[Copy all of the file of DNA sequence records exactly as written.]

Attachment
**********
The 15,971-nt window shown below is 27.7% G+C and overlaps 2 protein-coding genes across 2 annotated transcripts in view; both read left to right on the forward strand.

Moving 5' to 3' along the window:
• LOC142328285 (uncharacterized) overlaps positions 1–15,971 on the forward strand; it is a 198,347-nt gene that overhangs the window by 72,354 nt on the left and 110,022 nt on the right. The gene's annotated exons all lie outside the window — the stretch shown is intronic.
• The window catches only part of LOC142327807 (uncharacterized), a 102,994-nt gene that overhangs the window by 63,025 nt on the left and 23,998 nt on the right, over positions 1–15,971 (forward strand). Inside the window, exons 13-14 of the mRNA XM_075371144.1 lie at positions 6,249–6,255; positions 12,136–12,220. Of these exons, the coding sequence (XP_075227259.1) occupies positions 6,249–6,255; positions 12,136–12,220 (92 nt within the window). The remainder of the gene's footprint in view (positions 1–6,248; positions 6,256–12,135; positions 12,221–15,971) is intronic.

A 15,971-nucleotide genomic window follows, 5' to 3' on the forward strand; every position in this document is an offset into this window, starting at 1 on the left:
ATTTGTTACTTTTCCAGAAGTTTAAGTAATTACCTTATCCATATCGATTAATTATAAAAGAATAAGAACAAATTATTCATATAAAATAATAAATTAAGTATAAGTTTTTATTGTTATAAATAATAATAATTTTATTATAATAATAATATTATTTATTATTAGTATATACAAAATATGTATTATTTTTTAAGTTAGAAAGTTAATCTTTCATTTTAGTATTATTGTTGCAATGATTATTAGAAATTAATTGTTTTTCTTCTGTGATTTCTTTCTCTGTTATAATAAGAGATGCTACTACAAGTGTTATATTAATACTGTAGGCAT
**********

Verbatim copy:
The 15,971-nt window shown below is 27.7% G+C and overlaps 2 protein-coding genes across 2 annotated transcripts in view; both read left to right on the forward strand.

Moving 5' to 3' along the window:
• LOC142328285 (uncharacterized) overlaps positions 1–15,971 on the forward strand; it is a 198,347-nt gene that overhangs the window by 72,354 nt on the left and 110,022 nt on the right. The gene's annotated exons all lie outside the window — the stretch shown is intronic.
• The window catches only part of LOC142327807 (uncharacterized), a 102,994-nt gene that overhangs the window by 63,025 nt on the left and 23,998 nt on the right, over positions 1–15,971 (forward strand). Inside the window, exons 13-14 of the mRNA XM_075371144.1 lie at positions 6,249–6,255; positions 12,136–12,220. Of these exons, the coding sequence (XP_075227259.1) occupies positions 6,249–6,255; positions 12,136–12,220 (92 nt within the window). The remainder of the gene's footprint in view (positions 1–6,248; positions 6,256–12,135; positions 12,221–15,971) is intronic.

A 15,971-nucleotide genomic window follows, 5' to 3' on the forward strand; every position in this document is an offset into this window, starting at 1 on the left:
ATTTGTTACTTTTCCAGAAGTTTAAGTAATTACCTTATCCATATCGATTAATTATAAAAGAATAAGAACAAATTATTCATATAAAATAATAAATTAAGTATAAGTTTTTATTGTTATAAATAATAATAATTTTATTATAATAATAATATTATTTATTATTAGTATATACAAAATATGTATTATTTTTTAAGTTAGAAAGTTAATCTTTCATTTTAGTATTATTGTTGCAATGATTATTAGAAATTAATTGTTTTTCTTCTGTGATTTCTTTCTCTGTTATAATAAGAGATGCTACTACAAGTGTTATATTAATACTGTAGGCAT